Premature Birth: Understanding The Risks And Complications

Premature Birth: Understanding The Risks And Complications

7 Feb 2023 | 4 min Read

Manisha Pradhan

Author | 1053 Articles

Becoming a parent is a joyous and exciting experience, but it can also be filled with worries and concerns. One of the biggest fears for many expecting parents is the possibility of premature birth. 

Understanding what a premature birth is, the causes, and the potential complications can help new parents prepare for the unexpected and make informed decisions about their baby’s care.

What Is Premature Birth?

A premature birth is defined as a birth that occurs before 37 weeks of pregnancy. Babies born before this time are considered premature because their organs and systems are not fully developed, making them more vulnerable to health problems.

Causes Of Premature Birth

There are many factors that can contribute to premature birth, including:

  • Medical conditions such as high blood pressure, diabetes, or a previous premature birth
  • Infections such as urinary tract infections, sexually transmitted infections, or Group B streptococcus
  • Structural problems in the uterus or cervix
  • Multiple pregnancies (such as twins, triplets, etc.)
  • Smoking, alcohol or drug use during pregnancy
  • Stress and other psychological factors
  • Being overweight or underweight before pregnancy
  • Interval of less than six months between pregnancies

Complications Of Premature Birth

Babies born prematurely are at a higher risk for a variety of complications, including:

Respiratory distress syndrome: 

This is a common condition in premature babies caused by a lack of surfactant, a substance that helps keep the air sacs in the lungs from collapsing.

Gastrointestinal issues: 

This is a serious condition in which the tissues in the baby’s intestines become inflamed and begin to die. Feeding a premature baby breast milk exclusively lowers the risk of developing this condition also called NEC.

Brain damage: 

Also known as Intraventricular haemorrhage, this is bleeding in the brain that can occur in premature babies, causing damage to the brain and other health problems. While most haemorrhages resolve with little short-term impact, some babies may have more brain bleeding causing permanent brain injury.

Heart problems: 

This is a condition in which the blood vessels in the baby’s heart do not close properly, causing blood to flow in the wrong direction and putting stress on the heart. This defect called patent ductus arteriosus often closes on its own, but if left untreated it can lead to complications like heart murmur and heart failure.

Loss of body heat

Premature babies can lose body heat rapidly since they do not have the stored body fat of a full-term infant. They can’t generate enough heat to make up for the lost heat through the surface of their bodies. The temperature dip can cause hypothermia.

Premature babies can lose body heat rapidly since they do not have the stored body fat of a full-term infant/ Image source: freepik

Retinopathy of prematurity: 

This is a condition that affects the blood vessels in the retina and can lead to vision loss or blindness.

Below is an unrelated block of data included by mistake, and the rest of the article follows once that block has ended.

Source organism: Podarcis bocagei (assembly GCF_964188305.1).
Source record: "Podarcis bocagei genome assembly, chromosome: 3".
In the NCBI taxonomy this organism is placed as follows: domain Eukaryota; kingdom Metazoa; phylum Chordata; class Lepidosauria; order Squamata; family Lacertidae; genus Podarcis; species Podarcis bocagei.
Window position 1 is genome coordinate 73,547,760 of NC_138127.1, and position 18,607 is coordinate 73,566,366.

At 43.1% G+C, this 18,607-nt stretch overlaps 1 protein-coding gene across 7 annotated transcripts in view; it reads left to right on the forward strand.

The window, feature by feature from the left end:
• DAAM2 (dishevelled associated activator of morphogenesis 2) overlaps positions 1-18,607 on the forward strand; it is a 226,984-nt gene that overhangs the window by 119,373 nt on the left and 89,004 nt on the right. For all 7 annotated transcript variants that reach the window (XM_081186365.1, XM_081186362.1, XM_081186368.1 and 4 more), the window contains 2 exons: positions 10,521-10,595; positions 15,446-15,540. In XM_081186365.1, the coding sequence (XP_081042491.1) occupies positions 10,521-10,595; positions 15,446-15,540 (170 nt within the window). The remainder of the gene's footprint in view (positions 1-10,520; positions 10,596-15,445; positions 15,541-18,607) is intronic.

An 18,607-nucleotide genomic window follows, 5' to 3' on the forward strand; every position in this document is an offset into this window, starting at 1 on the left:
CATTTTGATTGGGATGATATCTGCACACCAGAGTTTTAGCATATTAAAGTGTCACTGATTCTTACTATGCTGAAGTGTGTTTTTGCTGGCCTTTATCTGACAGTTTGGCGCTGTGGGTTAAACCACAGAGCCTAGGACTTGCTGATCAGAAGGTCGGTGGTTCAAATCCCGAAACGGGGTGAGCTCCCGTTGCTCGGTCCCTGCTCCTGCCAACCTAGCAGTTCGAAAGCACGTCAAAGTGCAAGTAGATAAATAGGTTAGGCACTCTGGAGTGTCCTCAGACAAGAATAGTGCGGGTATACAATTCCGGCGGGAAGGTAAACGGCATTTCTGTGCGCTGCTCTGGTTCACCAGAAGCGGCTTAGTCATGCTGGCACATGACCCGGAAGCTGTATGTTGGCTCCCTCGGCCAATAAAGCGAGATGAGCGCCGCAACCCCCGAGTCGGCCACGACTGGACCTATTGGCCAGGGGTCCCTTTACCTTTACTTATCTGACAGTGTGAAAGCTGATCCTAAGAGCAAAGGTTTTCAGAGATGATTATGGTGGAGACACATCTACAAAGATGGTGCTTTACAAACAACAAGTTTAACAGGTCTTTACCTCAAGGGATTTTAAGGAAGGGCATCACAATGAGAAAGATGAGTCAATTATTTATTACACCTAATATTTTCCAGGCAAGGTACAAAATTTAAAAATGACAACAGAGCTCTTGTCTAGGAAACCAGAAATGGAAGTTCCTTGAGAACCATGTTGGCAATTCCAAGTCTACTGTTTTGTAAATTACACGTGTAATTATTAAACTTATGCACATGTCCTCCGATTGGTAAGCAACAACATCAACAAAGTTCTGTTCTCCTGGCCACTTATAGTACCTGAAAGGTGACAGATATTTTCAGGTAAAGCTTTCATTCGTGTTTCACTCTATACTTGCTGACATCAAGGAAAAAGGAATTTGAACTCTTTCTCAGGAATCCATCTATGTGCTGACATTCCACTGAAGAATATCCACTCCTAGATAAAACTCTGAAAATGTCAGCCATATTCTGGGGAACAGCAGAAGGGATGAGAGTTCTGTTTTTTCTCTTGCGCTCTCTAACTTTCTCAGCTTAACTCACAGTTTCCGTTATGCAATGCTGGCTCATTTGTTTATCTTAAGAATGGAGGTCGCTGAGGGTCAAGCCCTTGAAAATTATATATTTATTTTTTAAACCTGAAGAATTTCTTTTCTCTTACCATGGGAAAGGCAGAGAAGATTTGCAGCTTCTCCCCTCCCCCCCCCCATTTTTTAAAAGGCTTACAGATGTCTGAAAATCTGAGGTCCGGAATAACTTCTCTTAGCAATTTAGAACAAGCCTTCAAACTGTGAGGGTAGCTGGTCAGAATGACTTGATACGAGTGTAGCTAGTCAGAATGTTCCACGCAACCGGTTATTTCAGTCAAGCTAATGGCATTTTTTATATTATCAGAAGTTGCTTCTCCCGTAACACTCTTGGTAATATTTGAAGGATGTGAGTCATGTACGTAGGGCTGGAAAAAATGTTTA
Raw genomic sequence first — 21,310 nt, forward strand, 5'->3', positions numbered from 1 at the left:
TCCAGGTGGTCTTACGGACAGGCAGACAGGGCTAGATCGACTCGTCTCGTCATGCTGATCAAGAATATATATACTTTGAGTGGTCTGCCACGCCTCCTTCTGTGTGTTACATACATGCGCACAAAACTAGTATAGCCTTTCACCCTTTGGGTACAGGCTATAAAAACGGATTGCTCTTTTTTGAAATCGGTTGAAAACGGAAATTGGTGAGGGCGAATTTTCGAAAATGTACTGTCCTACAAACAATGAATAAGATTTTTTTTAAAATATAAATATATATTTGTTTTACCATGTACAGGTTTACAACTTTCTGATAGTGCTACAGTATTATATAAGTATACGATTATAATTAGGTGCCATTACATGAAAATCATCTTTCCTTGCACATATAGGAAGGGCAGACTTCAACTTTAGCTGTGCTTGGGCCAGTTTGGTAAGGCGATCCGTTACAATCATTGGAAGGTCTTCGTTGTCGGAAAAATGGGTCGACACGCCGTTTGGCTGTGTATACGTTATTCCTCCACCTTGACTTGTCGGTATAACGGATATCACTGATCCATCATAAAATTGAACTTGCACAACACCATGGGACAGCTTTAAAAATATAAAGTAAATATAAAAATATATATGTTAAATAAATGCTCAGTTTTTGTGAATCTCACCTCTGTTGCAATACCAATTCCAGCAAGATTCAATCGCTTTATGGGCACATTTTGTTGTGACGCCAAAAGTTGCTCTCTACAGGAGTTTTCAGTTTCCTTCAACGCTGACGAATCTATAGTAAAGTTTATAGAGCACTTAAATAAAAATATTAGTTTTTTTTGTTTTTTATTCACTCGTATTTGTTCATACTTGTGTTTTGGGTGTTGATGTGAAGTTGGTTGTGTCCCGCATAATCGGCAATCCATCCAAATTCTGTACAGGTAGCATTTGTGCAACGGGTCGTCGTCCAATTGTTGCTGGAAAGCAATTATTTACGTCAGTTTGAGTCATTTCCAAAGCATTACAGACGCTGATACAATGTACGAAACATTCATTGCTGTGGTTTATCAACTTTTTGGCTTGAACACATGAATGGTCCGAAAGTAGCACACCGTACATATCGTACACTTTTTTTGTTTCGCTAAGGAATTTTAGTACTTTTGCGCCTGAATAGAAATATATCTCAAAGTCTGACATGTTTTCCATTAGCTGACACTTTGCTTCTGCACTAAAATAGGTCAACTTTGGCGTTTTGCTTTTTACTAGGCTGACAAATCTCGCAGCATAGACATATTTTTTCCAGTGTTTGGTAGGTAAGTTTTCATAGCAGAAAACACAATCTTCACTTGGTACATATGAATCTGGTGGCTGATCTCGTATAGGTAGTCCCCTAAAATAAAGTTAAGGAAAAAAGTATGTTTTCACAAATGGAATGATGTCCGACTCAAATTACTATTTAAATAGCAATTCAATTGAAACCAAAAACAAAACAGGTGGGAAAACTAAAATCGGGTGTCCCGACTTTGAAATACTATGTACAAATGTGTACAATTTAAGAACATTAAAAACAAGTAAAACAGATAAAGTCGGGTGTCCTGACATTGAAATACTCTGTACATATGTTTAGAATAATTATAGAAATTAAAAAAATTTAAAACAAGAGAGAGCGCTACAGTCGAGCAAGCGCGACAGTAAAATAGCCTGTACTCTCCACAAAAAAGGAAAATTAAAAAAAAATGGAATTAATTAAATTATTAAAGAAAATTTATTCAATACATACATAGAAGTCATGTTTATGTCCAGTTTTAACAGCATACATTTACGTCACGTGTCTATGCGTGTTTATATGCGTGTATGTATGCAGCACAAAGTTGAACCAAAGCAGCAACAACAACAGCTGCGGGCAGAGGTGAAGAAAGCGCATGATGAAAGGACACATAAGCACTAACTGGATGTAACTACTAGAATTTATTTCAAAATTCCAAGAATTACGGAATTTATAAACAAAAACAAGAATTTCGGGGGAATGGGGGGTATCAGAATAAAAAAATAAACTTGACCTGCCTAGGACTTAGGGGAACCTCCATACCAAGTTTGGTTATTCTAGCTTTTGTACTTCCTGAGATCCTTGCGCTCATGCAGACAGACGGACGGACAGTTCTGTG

This is a potentially life-threatening infection that can occur in premature babies.

Chronic lung disease: 

This is a long-term condition that can develop in premature babies who have been on a ventilator for an extended period of time.

Treatments for premature birth complications

The treatments for premature birth complications may vary depending on the specific condition and the severity of the problem. Some common treatments include:

Surfactant replacement therapy: This is used to treat RDS by replacing the surfactant that is missing in the baby’s lungs.

Antibiotics: These are used to treat infections such as sepsis.

Surgery: In some cases, surgery may be necessary to treat conditions such as PDA or NEC.

Ventilator support: Babies who are born prematurely and have difficulty breathing may need to be placed on a ventilator to help them breathe.

Monitoring: Babies who are born prematurely may need to be closely monitored for changes in their health and for signs of complications.

Preventing premature birth

While it is not always possible to prevent premature birth, there are steps that expecting mothers can take to reduce their risk:

  • Regular prenatal care: Regular prenatal care can help detect and treat potential problems early on, reducing the risk of premature birth.
  • Avoiding risky behaviours: Avoiding behaviours such as smoking, alcohol and drug use, and stress can

Pemature birth can bring some challenges, but with proper medical care and support, many preterm infants go on to have healthy and happy lives. With advances in neonatal medicine and technology, premature infants have a better chance than ever before of thriving and reaching their full potential. 

With early intervention and support, many children born prematurely can overcome the obstacles they face and lead fulfilling lives. Furthermore, many families find that the love and bonds they form with their premature infants are strong and long-lasting.

Cover image source: freepik



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